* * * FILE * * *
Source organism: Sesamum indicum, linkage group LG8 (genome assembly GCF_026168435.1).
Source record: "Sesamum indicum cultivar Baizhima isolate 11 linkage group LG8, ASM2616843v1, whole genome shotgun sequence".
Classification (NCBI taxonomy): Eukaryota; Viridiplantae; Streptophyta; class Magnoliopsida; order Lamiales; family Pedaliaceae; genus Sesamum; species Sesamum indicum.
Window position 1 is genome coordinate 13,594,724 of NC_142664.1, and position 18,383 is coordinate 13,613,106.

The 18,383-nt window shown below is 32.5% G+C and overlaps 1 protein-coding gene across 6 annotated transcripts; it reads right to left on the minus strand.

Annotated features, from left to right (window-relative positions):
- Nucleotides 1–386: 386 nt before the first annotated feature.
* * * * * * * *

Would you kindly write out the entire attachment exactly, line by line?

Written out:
Source organism: Sesamum indicum, linkage group LG8 (genome assembly GCF_026168435.1).
Source record: "Sesamum indicum cultivar Baizhima isolate 11 linkage group LG8, ASM2616843v1, whole genome shotgun sequence".
Classification (NCBI taxonomy): Eukaryota; Viridiplantae; Streptophyta; class Magnoliopsida; order Lamiales; family Pedaliaceae; genus Sesamum; species Sesamum indicum.
Window position 1 is genome coordinate 13,594,724 of NC_142664.1, and position 18,383 is coordinate 13,613,106.

The 18,383-nt window shown below is 32.5% G+C and overlaps 1 protein-coding gene across 6 annotated transcripts; it reads right to left on the minus strand.

Annotated features, from left to right (window-relative positions):
- Nucleotides 1–386: 386 nt before the first annotated feature.